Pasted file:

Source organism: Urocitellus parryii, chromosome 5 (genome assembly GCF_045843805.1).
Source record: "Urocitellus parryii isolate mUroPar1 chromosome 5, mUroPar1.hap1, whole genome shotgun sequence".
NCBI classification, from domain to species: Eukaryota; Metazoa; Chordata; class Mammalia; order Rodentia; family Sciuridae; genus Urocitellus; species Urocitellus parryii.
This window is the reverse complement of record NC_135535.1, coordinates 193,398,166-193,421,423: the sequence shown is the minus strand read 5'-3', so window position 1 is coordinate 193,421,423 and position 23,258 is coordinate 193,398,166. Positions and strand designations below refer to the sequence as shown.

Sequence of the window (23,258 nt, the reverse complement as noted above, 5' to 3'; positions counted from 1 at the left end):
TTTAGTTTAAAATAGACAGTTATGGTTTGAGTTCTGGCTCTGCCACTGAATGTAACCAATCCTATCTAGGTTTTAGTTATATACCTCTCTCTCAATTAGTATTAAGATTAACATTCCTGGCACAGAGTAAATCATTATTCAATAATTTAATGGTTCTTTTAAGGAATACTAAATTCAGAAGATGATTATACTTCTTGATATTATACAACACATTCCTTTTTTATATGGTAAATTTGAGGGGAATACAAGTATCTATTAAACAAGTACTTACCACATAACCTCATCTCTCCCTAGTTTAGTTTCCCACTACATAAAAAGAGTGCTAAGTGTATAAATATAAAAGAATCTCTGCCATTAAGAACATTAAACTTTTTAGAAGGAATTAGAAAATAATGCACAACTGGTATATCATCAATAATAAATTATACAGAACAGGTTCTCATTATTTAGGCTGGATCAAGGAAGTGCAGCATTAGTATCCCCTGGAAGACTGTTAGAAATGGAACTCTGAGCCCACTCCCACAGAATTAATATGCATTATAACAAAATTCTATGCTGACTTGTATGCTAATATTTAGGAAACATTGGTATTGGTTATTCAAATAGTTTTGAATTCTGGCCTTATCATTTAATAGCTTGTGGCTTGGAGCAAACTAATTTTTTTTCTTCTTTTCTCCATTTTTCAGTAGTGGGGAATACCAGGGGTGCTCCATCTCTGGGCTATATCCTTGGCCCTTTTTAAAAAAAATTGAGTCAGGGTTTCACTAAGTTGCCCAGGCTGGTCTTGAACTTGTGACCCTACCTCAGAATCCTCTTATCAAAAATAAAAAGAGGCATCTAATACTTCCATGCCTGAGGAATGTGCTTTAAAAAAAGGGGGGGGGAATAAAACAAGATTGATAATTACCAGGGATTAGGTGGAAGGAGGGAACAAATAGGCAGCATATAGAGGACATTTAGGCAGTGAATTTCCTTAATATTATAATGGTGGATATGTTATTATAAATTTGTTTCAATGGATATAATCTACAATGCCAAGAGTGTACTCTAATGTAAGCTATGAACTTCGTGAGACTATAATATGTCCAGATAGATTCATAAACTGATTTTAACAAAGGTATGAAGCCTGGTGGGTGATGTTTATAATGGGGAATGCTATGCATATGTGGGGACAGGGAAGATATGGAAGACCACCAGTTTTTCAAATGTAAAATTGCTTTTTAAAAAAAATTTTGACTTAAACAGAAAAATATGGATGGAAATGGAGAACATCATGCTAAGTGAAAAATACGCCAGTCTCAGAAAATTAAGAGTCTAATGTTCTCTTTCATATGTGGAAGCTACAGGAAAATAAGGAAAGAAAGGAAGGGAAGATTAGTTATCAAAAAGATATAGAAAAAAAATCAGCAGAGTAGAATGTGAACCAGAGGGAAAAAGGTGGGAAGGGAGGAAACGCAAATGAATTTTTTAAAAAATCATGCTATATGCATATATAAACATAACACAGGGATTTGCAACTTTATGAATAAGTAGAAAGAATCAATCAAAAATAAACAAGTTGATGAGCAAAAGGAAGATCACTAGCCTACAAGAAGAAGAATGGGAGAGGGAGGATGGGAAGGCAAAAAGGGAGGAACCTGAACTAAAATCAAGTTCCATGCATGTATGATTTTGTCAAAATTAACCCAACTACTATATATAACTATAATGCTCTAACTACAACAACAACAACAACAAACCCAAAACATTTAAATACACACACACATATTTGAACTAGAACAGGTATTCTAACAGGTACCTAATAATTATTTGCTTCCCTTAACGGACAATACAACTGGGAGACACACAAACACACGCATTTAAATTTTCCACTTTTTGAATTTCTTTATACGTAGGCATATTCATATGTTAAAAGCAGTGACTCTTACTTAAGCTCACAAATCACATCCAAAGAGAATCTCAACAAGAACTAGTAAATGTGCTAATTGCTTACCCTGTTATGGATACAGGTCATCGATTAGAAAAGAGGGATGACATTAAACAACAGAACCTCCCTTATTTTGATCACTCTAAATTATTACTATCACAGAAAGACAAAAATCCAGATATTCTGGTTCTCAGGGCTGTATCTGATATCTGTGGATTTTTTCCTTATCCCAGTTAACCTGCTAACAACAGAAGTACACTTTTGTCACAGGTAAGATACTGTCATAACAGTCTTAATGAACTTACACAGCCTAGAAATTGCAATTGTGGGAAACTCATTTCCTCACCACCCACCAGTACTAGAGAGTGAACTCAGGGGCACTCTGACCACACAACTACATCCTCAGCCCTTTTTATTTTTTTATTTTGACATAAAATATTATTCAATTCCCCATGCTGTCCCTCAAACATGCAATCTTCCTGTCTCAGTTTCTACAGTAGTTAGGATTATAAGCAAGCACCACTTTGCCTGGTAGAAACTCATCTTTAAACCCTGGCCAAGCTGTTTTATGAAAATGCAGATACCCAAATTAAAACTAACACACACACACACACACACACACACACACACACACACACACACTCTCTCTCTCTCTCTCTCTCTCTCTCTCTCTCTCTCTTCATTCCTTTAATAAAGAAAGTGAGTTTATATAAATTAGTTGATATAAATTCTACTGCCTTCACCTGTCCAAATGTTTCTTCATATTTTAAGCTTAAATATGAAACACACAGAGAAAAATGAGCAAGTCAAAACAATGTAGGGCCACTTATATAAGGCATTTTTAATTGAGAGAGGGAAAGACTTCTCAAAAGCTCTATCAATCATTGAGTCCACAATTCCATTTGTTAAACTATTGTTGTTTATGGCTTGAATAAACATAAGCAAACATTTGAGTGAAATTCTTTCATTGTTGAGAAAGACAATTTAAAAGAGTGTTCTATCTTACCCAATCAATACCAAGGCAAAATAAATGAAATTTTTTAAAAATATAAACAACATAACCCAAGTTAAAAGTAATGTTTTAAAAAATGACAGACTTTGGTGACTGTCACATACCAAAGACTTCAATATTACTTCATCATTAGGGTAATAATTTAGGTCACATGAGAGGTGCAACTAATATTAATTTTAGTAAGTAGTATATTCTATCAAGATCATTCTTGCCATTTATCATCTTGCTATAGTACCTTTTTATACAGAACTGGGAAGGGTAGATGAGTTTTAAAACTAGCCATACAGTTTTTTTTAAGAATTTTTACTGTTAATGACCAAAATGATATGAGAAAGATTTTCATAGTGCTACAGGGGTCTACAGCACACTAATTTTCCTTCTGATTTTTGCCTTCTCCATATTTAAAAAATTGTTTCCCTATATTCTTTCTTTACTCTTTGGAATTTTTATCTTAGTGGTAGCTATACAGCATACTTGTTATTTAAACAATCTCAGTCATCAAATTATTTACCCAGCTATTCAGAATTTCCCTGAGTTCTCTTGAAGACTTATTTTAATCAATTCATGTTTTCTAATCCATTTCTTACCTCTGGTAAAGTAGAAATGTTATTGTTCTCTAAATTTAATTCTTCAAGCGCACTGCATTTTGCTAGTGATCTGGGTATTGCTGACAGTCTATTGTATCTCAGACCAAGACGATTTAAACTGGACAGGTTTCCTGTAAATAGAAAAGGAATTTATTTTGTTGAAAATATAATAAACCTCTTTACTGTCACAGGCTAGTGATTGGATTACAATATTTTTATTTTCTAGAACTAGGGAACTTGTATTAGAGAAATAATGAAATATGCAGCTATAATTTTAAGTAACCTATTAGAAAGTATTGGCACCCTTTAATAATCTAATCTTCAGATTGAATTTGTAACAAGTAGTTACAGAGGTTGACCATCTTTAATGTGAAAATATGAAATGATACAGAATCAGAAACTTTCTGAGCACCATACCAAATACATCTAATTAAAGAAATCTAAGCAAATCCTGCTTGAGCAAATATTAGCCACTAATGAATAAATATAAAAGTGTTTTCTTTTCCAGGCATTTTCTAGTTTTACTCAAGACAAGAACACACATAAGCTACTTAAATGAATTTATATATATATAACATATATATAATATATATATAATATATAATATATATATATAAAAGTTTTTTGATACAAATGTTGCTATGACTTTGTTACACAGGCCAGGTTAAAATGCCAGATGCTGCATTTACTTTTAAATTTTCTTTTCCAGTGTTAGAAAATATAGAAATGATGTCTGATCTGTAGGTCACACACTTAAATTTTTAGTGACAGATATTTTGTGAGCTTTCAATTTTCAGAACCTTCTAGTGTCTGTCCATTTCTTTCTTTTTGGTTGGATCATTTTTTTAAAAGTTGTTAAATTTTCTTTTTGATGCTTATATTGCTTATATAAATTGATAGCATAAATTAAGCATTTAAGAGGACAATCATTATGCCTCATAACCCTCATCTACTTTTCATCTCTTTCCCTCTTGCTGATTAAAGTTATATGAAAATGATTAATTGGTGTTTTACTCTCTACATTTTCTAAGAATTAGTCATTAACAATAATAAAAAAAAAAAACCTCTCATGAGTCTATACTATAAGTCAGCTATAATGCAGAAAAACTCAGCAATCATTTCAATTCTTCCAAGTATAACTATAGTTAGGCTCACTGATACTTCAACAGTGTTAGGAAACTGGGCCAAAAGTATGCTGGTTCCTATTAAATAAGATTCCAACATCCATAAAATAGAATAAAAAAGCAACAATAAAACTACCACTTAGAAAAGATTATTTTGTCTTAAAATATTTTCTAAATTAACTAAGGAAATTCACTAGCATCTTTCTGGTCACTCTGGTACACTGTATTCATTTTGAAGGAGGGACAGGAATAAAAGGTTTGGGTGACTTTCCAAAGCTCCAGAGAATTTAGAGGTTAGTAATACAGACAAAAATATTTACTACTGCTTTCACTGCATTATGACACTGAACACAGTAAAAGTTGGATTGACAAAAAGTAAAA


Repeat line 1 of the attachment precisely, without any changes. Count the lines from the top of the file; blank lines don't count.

Source organism: Urocitellus parryii, chromosome 5 (genome assembly GCF_045843805.1).